Here is an example: Recently you wanted to marry. At the same time you did not want to marry (as you admit in your letter). To avoid any stress, you turned to me for help by forbidding you to marry and arguing that it would bring shame on my name. But I did no such thing. First of all, here as in other cases, I did not wish to get in the way of your happiness; secondly I would never want to hear such an accusation from my child. But was my self-discipline and the forbearance with which I gave you the option to marry of any avail to me? No, my objections would not have prevented your marriage. On the contrary, they would have been an added stimulus for you to marry the girl. Thus your attempt to flee from me (as you put it) would have been complete. Yet my permission to marry did not keep you from bringing accusations against me. You prove that it was in any case my fault that you did not get married…although it only proved that all my reproaches were justified. Indeed I did not mention one reproach that was especially fitting: accusing you of being untruthful, subservient, and parasitic. Indeed your letter is parasitic, if I am not mistaken.

I reply first of all: This interjection, which could also be turned against you, is mine rather than yours.  Your distrust of others is not as great as the distrust in myself, which you nourished in me. To a certain extent the interjection is justified, and indeed adds new material to characterize our relationship – I won’t deny it.  The proofs I offered in my letter cannot fit as neatly in real life – living one’s life requires more patience. But the correction which follows from this interjection, a correction which I cannot and will not execute in its details, does succeed in approximating the truth in my opinion, and may calm things between us and make our life and death easier.

And that’s the end of Kafka’s letter. Use the search function to check my older blogs for other passages from Kafka’s Letter to His Father:
(Image from www.kafkaestblog.files)

Wednesday 9 December 2015

From #Kafka’s Letter to his Father: Fear of marriage.

There is a belief that fear of marriage has its origin in fear that one day your offspring will pay you back for the sins you committed against your own parents. That has no great relevance to my case, I believe, because my bad conscience originated in you and is unique in every respect. Indeed the sense that it is unique is part of my torment. I can’t imagine that it could be duplicated. I must say, however, that I myself could not bear such a silent, dull, dry, decadent son [as I am]. If I had no other option, I would flee, that is, emigrate, as you wanted to do on account of my marriage plans.

But the most important obstacle to a marriage is the indelible conviction that maintaining and even more so, heading a family requires all the qualities I recognized in you, that combination of good and evil which is organically united in you:  inner strength and outward derisiveness, health as well as a certain grandiosity, the gift of oratory as well as reserve, confidence in oneself and dissatisfaction with everyone else, a sense of universal superiority and a tyrannical spirit, knowledge of people and distrust against most of them; in addition the assets that have no disadvantages such as industry, stamina, ready wit, courage. Of all these qualities I had comparatively few or hardly any. I this state I did not want to take the risk of marriage, when I saw that even you had to fight hard in your marriage and even you failed with respect to your children.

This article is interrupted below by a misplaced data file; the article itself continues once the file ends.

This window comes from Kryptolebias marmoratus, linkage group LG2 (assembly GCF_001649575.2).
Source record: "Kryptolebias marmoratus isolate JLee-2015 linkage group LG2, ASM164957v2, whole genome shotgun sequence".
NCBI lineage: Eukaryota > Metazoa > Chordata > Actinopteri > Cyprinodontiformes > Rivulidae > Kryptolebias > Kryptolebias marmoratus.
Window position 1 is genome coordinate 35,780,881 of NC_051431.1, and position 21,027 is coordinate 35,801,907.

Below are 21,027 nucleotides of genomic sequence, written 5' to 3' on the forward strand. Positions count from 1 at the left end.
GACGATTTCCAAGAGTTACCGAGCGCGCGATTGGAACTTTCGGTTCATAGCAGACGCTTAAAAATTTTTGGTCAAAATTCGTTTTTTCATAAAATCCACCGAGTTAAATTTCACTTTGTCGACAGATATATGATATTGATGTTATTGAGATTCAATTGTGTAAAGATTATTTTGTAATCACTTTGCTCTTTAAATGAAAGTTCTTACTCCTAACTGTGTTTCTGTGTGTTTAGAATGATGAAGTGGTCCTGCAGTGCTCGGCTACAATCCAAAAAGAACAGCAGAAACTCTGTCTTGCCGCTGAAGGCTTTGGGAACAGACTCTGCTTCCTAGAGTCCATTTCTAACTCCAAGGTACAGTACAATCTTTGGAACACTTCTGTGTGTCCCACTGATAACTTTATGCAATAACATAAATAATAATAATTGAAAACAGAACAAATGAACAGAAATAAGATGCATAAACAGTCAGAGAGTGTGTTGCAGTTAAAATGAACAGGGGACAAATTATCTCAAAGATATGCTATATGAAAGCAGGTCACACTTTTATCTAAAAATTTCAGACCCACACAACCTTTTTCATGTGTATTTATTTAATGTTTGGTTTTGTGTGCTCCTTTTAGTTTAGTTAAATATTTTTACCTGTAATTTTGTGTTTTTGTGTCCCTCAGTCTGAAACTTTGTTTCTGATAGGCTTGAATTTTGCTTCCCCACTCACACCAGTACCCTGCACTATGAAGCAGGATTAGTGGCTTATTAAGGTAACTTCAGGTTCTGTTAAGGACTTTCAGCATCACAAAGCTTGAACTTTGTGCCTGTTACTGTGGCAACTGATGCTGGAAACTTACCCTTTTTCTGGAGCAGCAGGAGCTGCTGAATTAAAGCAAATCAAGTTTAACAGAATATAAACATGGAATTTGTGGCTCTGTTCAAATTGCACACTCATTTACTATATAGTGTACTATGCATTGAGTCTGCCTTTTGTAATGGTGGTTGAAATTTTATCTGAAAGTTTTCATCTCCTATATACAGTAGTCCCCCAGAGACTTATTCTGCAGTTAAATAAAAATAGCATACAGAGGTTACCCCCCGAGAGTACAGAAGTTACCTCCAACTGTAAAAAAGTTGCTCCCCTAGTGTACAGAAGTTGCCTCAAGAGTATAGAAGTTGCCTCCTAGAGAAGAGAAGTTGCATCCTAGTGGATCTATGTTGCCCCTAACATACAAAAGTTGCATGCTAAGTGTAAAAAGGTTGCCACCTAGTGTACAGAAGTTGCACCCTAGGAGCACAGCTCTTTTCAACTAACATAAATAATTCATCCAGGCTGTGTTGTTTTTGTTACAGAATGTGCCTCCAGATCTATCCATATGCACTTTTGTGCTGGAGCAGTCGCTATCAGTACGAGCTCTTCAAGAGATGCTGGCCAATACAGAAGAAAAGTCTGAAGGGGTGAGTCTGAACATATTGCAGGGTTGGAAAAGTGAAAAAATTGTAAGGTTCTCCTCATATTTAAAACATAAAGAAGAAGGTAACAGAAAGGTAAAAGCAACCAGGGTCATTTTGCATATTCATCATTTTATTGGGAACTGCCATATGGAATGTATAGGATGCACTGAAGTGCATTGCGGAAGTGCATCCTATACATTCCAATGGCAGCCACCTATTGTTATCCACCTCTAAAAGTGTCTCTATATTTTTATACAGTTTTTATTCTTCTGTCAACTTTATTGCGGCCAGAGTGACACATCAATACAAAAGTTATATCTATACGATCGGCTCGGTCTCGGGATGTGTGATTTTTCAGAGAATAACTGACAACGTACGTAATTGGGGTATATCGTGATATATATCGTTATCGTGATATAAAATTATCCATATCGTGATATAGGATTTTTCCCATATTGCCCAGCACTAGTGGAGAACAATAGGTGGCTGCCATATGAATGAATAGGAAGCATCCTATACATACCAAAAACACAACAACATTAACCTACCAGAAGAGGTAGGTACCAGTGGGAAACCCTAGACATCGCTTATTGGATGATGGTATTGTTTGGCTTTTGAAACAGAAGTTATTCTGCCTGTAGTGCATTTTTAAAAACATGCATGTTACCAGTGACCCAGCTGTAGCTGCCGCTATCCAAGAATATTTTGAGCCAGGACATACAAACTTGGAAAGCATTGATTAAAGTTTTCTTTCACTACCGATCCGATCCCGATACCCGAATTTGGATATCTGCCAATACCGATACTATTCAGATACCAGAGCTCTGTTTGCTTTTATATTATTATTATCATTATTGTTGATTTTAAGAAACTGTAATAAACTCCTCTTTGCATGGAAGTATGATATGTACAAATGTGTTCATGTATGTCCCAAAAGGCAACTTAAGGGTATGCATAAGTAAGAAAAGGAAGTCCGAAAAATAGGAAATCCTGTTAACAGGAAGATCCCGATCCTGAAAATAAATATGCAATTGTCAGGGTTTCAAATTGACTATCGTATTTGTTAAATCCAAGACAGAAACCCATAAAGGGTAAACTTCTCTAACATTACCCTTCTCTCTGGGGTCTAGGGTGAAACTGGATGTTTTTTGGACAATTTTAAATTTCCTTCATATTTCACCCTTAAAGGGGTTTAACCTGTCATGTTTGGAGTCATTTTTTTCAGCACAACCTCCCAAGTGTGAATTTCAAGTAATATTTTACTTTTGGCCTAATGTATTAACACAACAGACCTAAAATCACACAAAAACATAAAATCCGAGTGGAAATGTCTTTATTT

But naturally I did not explicitly phrase the problem like that in my mind and did not expressly respond to it, or the usual thought process would have taken over and proffered me examples of other men, different from you (my uncle Richard to mention one man close at hand and very different). I would have thought of the men who married nevertheless and at least did not collapse under the burden, which is already a great achievement and would have amply satisfied me. But I did not approach marriage in this questioning manner. I experienced your marriage from childhood on…and your example persuasively proved that I was incapable of marriage.
How then can I go ahead and marry without going mad! – And that is the conclusion of my life with you up to now, and that is the outlook for the future it carries within it.

(Source: Letter to my Father, text on www.kafka.org; my translation)

Friday 4 December 2015

#AMREADING M.O. Walsh, My Sunshine Away: Keep your fantasies locked up.

The man who hurt your mother and left your family gives you relationship advice:
Was this a man who didn’t understand irony? Was this a man so devoid of perspective, so unaware of the craters he’s left in his wake, so oblivious to the fact that I knew what he’d done, that he thought his comments were acceptable?

A clarification:
What are you saying, dad? A real man only hurts women by accident?
Bingo, he said.
I felt some nameless air clear between us. But this was as far as we got.

Understanding adults.
For every adult you look up to in life, there is trailing behind them an invisible chain gang of ghosts, all of which, as a child, you are generously spared from meeting.